Description: Values and processes in human landscapes and natural environments. Concepts and tools to understand the context of local and global environments and significant historical landscapes. Landscape as an indicator of aesthetic quality, design principles and processes as integrators of humans and nature, and the garden as a model for creating sustainable landscapes.
Prerequisites: Admission into the Professional Program
Description: Introductory design studio exploring design principles central to landscape architecture. Three interrelated aspects of design are pursued: 1) the elements of composition and their formal and spatial manipulation, 2) meanings conveyed by formal choices and transformations and 3) response to cultural and environmental forces in the landscape.
Prerequisites: LARC 210
Description: Design studio that applies theoretical, analytical, conceptual, design, and communication skills in landscape architecture. Applied problem types at various scales, emphasize procedures and skills needed for the translation of research, site analysis, programming and conceptual ideas, from two dimensional media to physical design of three-dimensional form. Emphasis is on the development of critical thinking, spatial literacy, and design process skills.
This course is a prerequisite for: LARC 310
Prerequisites: HORT 131
Description: Identification using botanical and common names for herbaceous annuals, perennials, grasses, ground covers, vines, trees, and shrubs commonly found in Great Plains gardens, parks, and landscapes is stressed through field visits.
Prerequisites: HORT/LARC/NRES 212.
Description: Site requirements, landscape use, natural history, and specific needs of herbaceous ornamentals, grasses, ground covers, vines, trees, and shrubs commonly found in Great Plains gardens, parks, and landscapes. Common cultivars and additional species not covered in HORT/LARC/NRES 212.
Prerequisites: Admission to the College of Architecture
Description: Relationship between design and implementation through construction processes, detailing as an extension of design, landscape architectural materials, basic structural theory, detailing and structures, and technical specifications as a means of ensuring design intent.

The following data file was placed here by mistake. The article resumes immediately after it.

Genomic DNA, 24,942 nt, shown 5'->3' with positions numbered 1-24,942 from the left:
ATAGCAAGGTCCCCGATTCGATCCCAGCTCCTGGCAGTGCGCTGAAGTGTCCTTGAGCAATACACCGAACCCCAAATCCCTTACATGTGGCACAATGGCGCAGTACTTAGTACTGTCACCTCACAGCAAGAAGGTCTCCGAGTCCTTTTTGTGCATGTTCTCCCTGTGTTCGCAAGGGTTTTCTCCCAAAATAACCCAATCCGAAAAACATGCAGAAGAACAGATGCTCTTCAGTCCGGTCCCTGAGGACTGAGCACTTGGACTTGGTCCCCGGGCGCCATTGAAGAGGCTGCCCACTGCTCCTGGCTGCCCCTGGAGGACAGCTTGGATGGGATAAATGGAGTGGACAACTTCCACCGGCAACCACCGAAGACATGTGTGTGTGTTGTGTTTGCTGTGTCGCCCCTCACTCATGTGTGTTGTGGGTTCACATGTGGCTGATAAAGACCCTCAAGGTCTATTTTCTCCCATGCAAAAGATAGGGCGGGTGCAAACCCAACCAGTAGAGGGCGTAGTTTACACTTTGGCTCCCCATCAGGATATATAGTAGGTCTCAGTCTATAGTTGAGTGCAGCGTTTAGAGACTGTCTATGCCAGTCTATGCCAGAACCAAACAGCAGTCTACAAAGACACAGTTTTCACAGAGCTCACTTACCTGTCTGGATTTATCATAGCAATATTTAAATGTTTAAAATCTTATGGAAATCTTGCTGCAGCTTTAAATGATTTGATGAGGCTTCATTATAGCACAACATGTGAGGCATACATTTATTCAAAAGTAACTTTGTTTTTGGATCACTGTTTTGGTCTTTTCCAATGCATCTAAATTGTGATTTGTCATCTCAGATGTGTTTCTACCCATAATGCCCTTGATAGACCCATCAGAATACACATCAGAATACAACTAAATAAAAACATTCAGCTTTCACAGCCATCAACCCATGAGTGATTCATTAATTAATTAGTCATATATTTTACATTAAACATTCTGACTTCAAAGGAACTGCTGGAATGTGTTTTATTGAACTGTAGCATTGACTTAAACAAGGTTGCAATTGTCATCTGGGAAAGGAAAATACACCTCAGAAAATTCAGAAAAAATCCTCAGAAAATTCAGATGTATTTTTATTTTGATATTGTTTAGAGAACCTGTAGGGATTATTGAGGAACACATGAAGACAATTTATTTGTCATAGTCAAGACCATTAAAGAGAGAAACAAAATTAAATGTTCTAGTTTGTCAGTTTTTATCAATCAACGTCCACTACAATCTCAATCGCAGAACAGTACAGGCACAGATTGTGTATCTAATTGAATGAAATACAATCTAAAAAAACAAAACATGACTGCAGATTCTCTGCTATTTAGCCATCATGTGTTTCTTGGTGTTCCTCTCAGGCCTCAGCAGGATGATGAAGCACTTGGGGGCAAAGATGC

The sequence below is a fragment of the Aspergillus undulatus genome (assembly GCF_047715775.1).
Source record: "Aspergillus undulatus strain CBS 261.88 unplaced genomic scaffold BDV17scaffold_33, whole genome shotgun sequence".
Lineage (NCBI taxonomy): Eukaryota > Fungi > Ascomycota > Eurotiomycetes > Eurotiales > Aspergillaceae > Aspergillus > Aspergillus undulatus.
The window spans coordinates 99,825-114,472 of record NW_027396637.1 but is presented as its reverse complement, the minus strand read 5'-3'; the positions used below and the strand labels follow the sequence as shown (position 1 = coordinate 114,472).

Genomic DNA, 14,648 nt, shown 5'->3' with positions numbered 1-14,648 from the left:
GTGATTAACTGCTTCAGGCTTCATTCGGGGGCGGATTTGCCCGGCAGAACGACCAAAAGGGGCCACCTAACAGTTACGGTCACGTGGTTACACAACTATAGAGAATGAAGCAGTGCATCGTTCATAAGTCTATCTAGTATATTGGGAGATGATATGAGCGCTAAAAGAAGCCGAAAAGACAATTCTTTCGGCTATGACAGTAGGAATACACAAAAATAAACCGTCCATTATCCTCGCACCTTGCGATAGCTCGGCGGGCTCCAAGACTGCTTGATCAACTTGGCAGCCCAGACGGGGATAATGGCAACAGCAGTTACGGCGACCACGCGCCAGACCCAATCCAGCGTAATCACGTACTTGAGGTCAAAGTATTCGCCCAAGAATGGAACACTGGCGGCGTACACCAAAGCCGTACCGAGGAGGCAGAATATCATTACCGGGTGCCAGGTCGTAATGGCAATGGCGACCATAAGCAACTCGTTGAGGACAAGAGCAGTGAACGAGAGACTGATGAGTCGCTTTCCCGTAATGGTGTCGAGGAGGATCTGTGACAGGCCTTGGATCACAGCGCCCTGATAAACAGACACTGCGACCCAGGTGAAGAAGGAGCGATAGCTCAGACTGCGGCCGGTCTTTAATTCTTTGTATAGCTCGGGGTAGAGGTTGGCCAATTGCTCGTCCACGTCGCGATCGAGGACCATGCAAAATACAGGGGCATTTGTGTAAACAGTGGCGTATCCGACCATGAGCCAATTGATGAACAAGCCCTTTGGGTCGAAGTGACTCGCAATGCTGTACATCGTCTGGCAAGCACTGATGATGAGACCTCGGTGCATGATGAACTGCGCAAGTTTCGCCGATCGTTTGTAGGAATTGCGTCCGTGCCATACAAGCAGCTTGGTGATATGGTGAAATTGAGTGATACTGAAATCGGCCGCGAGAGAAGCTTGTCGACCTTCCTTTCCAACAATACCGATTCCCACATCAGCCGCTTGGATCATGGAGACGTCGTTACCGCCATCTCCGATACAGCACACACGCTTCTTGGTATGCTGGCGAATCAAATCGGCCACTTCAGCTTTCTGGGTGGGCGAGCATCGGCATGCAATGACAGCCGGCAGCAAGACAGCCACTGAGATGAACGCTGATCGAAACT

This course is a prerequisite for: LARC 231
Prerequisites: Sophomore standing and permission.
Description: Survey of the development of landscape design from pre-history to the present day.
Prerequisites: LARC 310
Description: Advanced design studio. Landscape architectural design in relation to ecological and cultural landscape systems. Design projects that emerge from research exploring ecological design and the design and management of landscape and cultural systems at both the site and regional scales.
Prerequisites: LARC 231
Description: Investigation and application of landscape architectural design analysis, process and technology to landscape utility/circulation systems, structures, site layout, construction observation and implementation.
Description: To provide students with information about career choices in landscape architecture and an appropriate knowledge base and support in the development of materials with which to secure an internship position.
Description: Group investigation of a topic in landscape architecture.
Prerequisites: LARC 311
Description: Critical issues of human settlement and community development. Community development or redevelopment projects are used to examine traditional and contemporary theory and practice and provide communities with an informed basis for coordinated public- and private-sector action.
Description: As the culmination of studying Landscape Architecture, students conduct a semester-long design project, initiated by the student and under the supervision and guidance of a faculty mentor.
Prerequisites: AGRO/HORT/SOIL 153.
Description: Characteristics of soils in urban settings. Evaluation of soils intended for intensive human uses. Manipulation and remediation of soils subject to construction and other stresses.
Description: Design processes, principles, and elements as applied to the use of native and ornamental plant materials. Aesthetic, functional, and micro-climatic arrangements of plant material in parks, on commercial property, on home grounds, along roadways, and in urban open spaces. Develop a palette of plants and graphics for designs.
Prerequisites: Permission by instructor
Description: This course is an international service-learning experience. Students study cultural implications of working within communities, and extensive project planning, management, and evaluation. Working with an international partner, teams of students working with faculty plan, design, conduct, and evaluate short- and long-term community projects.
Prerequisites: Admission to a professional program in the College of Architecture.
Description: Comprehensive overview of the complementary and contributory relationship between research and design, with a particular emphasis on design research as a projective activity.
Description: Exposure to the landscape architectural profession through professional office experience or project work that polishes old skills and generates new competencies that cannot be duplicated in a traditional university setting.